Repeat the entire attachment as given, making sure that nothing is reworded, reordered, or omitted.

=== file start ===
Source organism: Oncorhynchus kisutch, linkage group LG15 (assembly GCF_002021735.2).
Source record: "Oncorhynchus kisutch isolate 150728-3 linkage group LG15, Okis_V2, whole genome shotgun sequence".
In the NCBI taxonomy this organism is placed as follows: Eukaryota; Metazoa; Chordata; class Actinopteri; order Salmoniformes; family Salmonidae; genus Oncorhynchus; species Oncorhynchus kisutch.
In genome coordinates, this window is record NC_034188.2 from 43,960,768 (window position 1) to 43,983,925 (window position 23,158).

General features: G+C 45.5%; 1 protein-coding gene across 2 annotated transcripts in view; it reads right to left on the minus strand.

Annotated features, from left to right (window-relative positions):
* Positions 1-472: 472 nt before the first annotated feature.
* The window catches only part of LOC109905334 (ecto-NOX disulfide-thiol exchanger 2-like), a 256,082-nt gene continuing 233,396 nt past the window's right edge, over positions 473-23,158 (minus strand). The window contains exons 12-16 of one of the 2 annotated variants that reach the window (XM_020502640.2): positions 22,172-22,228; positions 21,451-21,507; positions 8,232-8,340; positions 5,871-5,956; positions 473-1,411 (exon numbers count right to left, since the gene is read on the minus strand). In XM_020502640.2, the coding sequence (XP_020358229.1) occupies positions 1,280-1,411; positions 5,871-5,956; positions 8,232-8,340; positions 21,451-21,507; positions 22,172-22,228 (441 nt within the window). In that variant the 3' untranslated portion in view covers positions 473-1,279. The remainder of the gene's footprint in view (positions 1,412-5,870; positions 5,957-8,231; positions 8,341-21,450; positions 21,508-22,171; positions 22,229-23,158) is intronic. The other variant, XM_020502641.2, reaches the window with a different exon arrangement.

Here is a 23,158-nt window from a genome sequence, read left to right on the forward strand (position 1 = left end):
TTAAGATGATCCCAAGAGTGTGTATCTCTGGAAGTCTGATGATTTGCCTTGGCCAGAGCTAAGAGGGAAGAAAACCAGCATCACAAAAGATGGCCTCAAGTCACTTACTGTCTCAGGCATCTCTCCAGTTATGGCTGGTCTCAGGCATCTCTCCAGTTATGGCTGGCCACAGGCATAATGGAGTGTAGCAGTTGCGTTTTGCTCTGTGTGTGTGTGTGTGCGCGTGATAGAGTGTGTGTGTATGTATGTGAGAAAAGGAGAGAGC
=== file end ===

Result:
Source organism: Oncorhynchus kisutch, linkage group LG15 (assembly GCF_002021735.2).
Source record: "Oncorhynchus kisutch isolate 150728-3 linkage group LG15, Okis_V2, whole genome shotgun sequence".
In the NCBI taxonomy this organism is placed as follows: Eukaryota; Metazoa; Chordata; class Actinopteri; order Salmoniformes; family Salmonidae; genus Oncorhynchus; species Oncorhynchus kisutch.
In genome coordinates, this window is record NC_034188.2 from 43,960,768 (window position 1) to 43,983,925 (window position 23,158).

General features: G+C 45.5%; 1 protein-coding gene across 2 annotated transcripts in view; it reads right to left on the minus strand.

Annotated features, from left to right (window-relative positions):
* Positions 1-472: 472 nt before the first annotated feature.
* The window catches only part of LOC109905334 (ecto-NOX disulfide-thiol exchanger 2-like), a 256,082-nt gene continuing 233,396 nt past the window's right edge, over positions 473-23,158 (minus strand). The window contains exons 12-16 of one of the 2 annotated variants that reach the window (XM_020502640.2): positions 22,172-22,228; positions 21,451-21,507; positions 8,232-8,340; positions 5,871-5,956; positions 473-1,411 (exon numbers count right to left, since the gene is read on the minus strand). In XM_020502640.2, the coding sequence (XP_020358229.1) occupies positions 1,280-1,411; positions 5,871-5,956; positions 8,232-8,340; positions 21,451-21,507; positions 22,172-22,228 (441 nt within the window). In that variant the 3' untranslated portion in view covers positions 473-1,279. The remainder of the gene's footprint in view (positions 1,412-5,870; positions 5,957-8,231; positions 8,341-21,450; positions 21,508-22,171; positions 22,229-23,158) is intronic. The other variant, XM_020502641.2, reaches the window with a different exon arrangement.

Here is a 23,158-nt window from a genome sequence, read left to right on the forward strand (position 1 = left end):
TTAAGATGATCCCAAGAGTGTGTATCTCTGGAAGTCTGATGATTTGCCTTGGCCAGAGCTAAGAGGGAAGAAAACCAGCATCACAAAAGATGGCCTCAAGTCACTTACTGTCTCAGGCATCTCTCCAGTTATGGCTGGTCTCAGGCATCTCTCCAGTTATGGCTGGCCACAGGCATAATGGAGTGTAGCAGTTGCGTTTTGCTCTGTGTGTGTGTGTGTGCGCGTGATAGAGTGTGTGTGTATGTATGTGAGAAAAGGAGAGAGC